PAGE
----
This expression also gives the flapwise damping coefficient per unit length if 6* is replaced by 6* + 90° throughout.

The variation of the damping coefficient cY* per unit length at 14 m radius with vibration direction, 6*, at three different wind speeds is illustrated in Figure 7.17 for a specimen aerofoil section on a 20.5 m tip radius blade rotating at 29 r.p.m. The data are taken from Petersen et al. (1998), and do not include allowance for the axial induction factor. It can be seen that negative damping is worst at 20 m/s, and that negative edgewise damping is ameliorated by increasing 6* at the expense of increasing negative flapwise damping.

Although a plot of the local damping coefficient at ca 70 percent radius can provide a useful indication of trends, the best guide to the likelihood of divergent oscillations is provided by the modal damping coefficient for the mode under consideration. This is obtained by multiplying the right-hand side of Equation (7.26) by the square of the local modal amplitude and integrating over the length of the blade.

If comparison of the first mode edgewise and flapwise modal damping coefficients shows there is a benefit to be gained from altering the direction of vibration, small changes can be made by redistributing material within the blade cross section. Alternatively the blade pitch could be altered in conjunction with a compensatory change in aerofoil camber so that the aerodynamic properties for any given inflow angle are unchanged.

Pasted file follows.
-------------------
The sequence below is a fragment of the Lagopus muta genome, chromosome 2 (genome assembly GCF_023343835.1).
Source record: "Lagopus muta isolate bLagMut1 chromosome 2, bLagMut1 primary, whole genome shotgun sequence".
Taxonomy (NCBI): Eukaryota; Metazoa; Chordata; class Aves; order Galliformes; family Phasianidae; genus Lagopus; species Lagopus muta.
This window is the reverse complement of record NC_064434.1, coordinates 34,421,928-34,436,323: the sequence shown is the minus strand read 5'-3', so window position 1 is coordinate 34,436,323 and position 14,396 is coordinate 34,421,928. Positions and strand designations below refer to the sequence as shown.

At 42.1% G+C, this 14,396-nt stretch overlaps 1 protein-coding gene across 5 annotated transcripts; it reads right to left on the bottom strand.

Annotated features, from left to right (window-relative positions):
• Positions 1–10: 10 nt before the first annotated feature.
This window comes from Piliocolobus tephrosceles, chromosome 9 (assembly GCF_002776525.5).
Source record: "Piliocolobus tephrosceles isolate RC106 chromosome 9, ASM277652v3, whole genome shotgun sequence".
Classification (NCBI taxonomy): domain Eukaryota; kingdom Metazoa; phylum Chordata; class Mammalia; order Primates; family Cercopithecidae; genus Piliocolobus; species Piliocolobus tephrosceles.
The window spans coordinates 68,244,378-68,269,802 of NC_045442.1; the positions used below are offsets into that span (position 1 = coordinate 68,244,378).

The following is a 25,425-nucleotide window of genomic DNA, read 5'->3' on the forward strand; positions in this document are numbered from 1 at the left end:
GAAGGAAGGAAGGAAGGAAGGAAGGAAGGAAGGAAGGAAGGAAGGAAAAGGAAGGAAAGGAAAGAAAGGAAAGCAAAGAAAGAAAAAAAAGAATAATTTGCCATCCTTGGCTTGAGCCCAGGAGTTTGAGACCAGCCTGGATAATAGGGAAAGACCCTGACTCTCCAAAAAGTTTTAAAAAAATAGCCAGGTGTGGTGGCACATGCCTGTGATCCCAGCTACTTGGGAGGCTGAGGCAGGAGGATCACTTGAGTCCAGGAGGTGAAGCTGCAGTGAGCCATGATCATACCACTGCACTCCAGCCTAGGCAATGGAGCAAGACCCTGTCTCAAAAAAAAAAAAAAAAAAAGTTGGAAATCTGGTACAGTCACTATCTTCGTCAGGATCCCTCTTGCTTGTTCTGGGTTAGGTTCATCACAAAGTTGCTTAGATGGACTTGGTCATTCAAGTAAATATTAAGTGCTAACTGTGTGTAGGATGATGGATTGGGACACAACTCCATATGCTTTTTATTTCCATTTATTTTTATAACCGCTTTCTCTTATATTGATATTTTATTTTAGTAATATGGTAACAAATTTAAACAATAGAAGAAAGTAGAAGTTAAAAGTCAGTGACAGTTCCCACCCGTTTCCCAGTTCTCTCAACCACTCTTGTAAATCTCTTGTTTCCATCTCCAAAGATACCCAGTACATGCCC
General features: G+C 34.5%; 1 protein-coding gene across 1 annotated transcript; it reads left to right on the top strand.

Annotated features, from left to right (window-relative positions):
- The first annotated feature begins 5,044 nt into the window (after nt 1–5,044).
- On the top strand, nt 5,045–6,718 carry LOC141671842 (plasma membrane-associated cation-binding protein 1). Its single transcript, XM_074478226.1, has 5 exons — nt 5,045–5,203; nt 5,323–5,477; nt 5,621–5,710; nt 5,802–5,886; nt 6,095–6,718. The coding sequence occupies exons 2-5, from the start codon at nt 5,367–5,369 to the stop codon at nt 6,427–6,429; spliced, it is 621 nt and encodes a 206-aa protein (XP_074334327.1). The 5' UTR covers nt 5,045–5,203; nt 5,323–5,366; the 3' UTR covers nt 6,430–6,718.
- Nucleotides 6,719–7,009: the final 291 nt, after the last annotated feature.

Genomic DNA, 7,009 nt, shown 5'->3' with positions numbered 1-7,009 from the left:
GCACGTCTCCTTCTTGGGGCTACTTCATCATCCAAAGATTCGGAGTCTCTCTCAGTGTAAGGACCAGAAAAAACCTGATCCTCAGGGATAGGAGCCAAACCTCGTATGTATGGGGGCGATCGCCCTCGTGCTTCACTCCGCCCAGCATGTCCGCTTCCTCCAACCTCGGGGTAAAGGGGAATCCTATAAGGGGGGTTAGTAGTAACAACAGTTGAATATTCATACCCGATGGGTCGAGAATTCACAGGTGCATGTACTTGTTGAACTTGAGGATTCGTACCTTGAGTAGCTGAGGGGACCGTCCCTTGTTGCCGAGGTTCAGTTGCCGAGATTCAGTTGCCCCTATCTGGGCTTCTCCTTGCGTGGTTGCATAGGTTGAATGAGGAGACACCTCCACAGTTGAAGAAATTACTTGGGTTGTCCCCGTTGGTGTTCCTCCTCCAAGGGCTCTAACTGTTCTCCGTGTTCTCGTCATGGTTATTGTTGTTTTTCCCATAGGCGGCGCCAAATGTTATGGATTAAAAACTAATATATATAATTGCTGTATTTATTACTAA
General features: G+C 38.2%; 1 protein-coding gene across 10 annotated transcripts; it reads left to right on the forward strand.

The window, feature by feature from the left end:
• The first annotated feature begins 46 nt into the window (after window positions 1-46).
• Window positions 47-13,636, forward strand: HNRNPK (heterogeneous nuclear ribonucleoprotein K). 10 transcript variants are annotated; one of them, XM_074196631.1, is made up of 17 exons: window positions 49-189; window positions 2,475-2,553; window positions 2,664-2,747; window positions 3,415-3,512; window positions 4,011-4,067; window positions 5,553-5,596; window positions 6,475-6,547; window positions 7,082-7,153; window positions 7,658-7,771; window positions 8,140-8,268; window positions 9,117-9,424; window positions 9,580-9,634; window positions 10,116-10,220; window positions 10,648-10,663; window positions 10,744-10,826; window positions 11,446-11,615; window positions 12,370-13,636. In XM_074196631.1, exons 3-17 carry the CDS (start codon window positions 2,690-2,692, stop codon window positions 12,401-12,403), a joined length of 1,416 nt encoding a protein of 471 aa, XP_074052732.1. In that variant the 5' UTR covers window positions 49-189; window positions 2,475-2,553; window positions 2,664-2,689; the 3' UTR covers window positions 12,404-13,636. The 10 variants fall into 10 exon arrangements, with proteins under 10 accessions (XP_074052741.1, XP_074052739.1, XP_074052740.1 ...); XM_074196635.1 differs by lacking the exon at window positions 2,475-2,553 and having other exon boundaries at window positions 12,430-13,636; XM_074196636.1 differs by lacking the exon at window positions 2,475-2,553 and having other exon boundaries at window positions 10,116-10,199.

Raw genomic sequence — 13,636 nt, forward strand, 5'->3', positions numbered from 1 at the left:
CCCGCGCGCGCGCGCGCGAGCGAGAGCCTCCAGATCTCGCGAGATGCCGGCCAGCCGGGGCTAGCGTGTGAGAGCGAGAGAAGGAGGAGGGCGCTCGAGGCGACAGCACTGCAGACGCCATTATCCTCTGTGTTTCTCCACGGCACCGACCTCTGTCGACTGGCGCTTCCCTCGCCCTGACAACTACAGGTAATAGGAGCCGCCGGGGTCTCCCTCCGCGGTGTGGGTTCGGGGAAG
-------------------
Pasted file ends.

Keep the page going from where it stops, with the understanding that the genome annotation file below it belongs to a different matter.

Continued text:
The prediction of edgewise vibrations in stall is examined in detail by Petersen et al. (1998), whose work provides the basis of the introductory survey given here.

Renewable Energy 101

Renewable Energy 101

Renewable energy is energy that is generated from sunlight, rain, tides, geothermal heat and wind. These sources are naturally and constantly replenished, which is why they are deemed as renewable. The usage of renewable energy sources is very important when considering the sustainability of the existing energy usage of the world. While there is currently an abundance of non-renewable energy sources, such as nuclear fuels, these energy sources are depleting. In addition to being a non-renewable supply, the non-renewable energy sources release emissions into the air, which has an adverse effect on the environment.

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